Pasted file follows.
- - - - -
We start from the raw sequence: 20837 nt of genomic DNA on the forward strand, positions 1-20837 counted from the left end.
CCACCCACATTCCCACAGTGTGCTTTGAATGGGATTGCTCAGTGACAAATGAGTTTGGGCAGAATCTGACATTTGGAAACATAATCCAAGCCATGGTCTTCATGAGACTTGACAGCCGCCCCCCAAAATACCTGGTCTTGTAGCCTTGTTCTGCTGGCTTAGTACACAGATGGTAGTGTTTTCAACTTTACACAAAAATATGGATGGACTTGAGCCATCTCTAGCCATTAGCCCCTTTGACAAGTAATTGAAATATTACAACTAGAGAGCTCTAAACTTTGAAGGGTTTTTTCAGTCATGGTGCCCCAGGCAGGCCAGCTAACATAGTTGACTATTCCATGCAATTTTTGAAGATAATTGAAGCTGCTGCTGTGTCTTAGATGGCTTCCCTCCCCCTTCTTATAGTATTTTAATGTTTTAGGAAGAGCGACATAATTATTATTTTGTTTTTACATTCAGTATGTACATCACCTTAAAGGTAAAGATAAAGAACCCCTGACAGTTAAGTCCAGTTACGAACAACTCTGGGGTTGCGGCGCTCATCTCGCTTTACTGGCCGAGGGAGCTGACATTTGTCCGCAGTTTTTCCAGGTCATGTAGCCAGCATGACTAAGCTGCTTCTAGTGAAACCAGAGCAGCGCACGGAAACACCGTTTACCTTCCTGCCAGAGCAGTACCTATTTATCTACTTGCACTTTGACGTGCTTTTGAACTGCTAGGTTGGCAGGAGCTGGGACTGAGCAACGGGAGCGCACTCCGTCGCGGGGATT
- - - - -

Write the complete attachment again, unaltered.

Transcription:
We start from the raw sequence: 20837 nt of genomic DNA on the forward strand, positions 1-20837 counted from the left end.
CCACCCACATTCCCACAGTGTGCTTTGAATGGGATTGCTCAGTGACAAATGAGTTTGGGCAGAATCTGACATTTGGAAACATAATCCAAGCCATGGTCTTCATGAGACTTGACAGCCGCCCCCCAAAATACCTGGTCTTGTAGCCTTGTTCTGCTGGCTTAGTACACAGATGGTAGTGTTTTCAACTTTACACAAAAATATGGATGGACTTGAGCCATCTCTAGCCATTAGCCCCTTTGACAAGTAATTGAAATATTACAACTAGAGAGCTCTAAACTTTGAAGGGTTTTTTCAGTCATGGTGCCCCAGGCAGGCCAGCTAACATAGTTGACTATTCCATGCAATTTTTGAAGATAATTGAAGCTGCTGCTGTGTCTTAGATGGCTTCCCTCCCCCTTCTTATAGTATTTTAATGTTTTAGGAAGAGCGACATAATTATTATTTTGTTTTTACATTCAGTATGTACATCACCTTAAAGGTAAAGATAAAGAACCCCTGACAGTTAAGTCCAGTTACGAACAACTCTGGGGTTGCGGCGCTCATCTCGCTTTACTGGCCGAGGGAGCTGACATTTGTCCGCAGTTTTTCCAGGTCATGTAGCCAGCATGACTAAGCTGCTTCTAGTGAAACCAGAGCAGCGCACGGAAACACCGTTTACCTTCCTGCCAGAGCAGTACCTATTTATCTACTTGCACTTTGACGTGCTTTTGAACTGCTAGGTTGGCAGGAGCTGGGACTGAGCAACGGGAGCGCACTCCGTCGCGGGGATT